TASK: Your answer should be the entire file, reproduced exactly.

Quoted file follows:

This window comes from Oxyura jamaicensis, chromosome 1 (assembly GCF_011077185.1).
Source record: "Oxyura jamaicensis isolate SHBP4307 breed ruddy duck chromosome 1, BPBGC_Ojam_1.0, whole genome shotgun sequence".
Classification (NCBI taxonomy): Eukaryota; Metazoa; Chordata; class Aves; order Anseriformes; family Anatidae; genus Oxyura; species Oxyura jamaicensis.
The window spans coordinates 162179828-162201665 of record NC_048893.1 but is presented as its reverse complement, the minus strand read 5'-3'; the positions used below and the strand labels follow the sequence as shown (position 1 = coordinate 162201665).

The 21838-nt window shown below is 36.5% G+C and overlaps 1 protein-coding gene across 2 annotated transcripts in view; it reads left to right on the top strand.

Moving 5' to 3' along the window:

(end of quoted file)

This window comes from Oxyura jamaicensis, chromosome 1 (assembly GCF_011077185.1).
Source record: "Oxyura jamaicensis isolate SHBP4307 breed ruddy duck chromosome 1, BPBGC_Ojam_1.0, whole genome shotgun sequence".
Classification (NCBI taxonomy): Eukaryota; Metazoa; Chordata; class Aves; order Anseriformes; family Anatidae; genus Oxyura; species Oxyura jamaicensis.
The window spans coordinates 162179828-162201665 of record NC_048893.1 but is presented as its reverse complement, the minus strand read 5'-3'; the positions used below and the strand labels follow the sequence as shown (position 1 = coordinate 162201665).

The 21838-nt window shown below is 36.5% G+C and overlaps 1 protein-coding gene across 2 annotated transcripts in view; it reads left to right on the top strand.

Moving 5' to 3' along the window: